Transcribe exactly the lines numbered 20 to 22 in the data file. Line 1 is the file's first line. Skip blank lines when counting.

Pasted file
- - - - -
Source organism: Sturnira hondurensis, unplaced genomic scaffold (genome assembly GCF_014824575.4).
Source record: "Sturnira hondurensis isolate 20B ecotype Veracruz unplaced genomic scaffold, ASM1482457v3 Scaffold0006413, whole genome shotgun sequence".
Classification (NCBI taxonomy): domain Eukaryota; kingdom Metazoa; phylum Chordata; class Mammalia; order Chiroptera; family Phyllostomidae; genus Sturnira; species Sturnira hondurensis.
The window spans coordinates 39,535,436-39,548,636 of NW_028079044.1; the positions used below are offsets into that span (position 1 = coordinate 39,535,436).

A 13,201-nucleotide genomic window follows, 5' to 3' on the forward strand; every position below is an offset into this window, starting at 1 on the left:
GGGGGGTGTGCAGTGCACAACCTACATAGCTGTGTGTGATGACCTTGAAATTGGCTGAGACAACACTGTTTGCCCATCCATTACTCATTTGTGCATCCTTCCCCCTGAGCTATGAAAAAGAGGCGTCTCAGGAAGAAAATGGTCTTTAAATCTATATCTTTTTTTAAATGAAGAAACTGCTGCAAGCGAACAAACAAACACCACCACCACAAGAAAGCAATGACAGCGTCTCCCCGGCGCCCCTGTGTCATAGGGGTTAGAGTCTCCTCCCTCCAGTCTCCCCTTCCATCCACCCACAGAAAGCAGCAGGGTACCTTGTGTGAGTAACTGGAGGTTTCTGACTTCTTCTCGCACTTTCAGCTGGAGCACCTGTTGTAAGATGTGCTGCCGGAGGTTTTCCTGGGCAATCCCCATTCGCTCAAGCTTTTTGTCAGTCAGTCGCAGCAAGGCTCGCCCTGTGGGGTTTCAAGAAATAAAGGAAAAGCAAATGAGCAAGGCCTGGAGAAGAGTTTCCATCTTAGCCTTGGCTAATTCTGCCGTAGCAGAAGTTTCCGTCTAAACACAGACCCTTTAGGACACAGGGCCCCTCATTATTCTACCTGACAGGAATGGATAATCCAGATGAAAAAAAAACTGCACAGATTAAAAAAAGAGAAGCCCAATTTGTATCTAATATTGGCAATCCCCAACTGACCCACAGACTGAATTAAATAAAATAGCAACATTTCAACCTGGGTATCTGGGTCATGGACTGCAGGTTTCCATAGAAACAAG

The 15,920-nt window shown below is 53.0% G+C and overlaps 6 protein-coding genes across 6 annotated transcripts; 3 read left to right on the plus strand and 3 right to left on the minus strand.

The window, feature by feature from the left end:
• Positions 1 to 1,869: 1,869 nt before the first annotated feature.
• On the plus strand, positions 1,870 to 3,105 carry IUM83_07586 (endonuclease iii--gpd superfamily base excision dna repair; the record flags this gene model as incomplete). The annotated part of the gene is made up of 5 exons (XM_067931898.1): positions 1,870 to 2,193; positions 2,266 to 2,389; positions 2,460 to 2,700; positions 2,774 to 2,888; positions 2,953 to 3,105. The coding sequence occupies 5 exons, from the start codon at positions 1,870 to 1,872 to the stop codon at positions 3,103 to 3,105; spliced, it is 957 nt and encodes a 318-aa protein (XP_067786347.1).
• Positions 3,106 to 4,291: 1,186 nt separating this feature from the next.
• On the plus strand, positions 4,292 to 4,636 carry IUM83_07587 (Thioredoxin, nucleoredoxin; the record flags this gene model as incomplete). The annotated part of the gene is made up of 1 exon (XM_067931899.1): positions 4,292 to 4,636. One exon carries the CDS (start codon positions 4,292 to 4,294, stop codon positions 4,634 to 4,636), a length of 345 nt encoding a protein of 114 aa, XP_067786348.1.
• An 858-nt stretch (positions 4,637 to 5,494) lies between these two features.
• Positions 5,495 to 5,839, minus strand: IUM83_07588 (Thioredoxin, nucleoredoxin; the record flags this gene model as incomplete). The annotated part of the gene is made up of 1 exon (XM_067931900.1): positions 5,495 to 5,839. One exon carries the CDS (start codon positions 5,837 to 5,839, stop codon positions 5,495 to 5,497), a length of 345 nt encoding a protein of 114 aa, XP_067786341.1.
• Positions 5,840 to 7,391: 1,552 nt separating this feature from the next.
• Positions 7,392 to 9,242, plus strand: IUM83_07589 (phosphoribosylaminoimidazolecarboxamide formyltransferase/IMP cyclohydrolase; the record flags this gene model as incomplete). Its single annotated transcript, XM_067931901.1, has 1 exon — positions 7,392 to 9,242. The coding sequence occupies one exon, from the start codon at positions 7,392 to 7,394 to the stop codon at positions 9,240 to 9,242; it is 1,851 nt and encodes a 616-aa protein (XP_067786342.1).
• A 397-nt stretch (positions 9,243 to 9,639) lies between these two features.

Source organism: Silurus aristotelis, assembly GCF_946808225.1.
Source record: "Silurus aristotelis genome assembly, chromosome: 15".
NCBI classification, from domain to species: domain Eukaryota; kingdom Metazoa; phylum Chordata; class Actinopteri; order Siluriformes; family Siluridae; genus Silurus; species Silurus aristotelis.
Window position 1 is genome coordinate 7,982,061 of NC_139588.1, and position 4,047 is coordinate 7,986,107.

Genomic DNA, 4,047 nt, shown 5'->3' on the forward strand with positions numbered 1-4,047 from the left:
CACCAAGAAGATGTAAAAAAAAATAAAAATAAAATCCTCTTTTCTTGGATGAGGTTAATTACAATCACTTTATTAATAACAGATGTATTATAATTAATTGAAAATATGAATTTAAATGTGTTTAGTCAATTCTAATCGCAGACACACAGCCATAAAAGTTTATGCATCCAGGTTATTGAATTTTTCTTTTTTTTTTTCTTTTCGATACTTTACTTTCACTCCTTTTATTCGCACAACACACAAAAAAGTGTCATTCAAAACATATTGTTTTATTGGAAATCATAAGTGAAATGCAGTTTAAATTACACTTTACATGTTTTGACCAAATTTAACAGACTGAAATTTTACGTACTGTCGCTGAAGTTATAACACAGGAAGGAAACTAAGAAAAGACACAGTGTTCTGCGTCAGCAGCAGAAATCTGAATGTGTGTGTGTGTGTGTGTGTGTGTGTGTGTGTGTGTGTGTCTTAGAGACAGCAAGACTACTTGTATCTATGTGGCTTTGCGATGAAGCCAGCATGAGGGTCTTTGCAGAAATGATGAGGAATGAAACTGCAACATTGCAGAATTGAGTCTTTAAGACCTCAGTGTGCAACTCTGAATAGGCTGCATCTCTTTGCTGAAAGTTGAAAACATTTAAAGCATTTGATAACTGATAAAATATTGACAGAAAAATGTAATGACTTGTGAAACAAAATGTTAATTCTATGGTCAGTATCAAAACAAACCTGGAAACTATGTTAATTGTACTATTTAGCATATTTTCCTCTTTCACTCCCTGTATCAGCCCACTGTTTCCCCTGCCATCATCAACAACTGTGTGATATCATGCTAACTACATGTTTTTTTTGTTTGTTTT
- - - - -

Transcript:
NCBI classification, from domain to species: domain Eukaryota; kingdom Metazoa; phylum Chordata; class Actinopteri; order Siluriformes; family Siluridae; genus Silurus; species Silurus aristotelis.
Window position 1 is genome coordinate 7,982,061 of NC_139588.1, and position 4,047 is coordinate 7,986,107.

Genomic DNA, 4,047 nt, shown 5'->3' on the forward strand with positions numbered 1-4,047 from the left: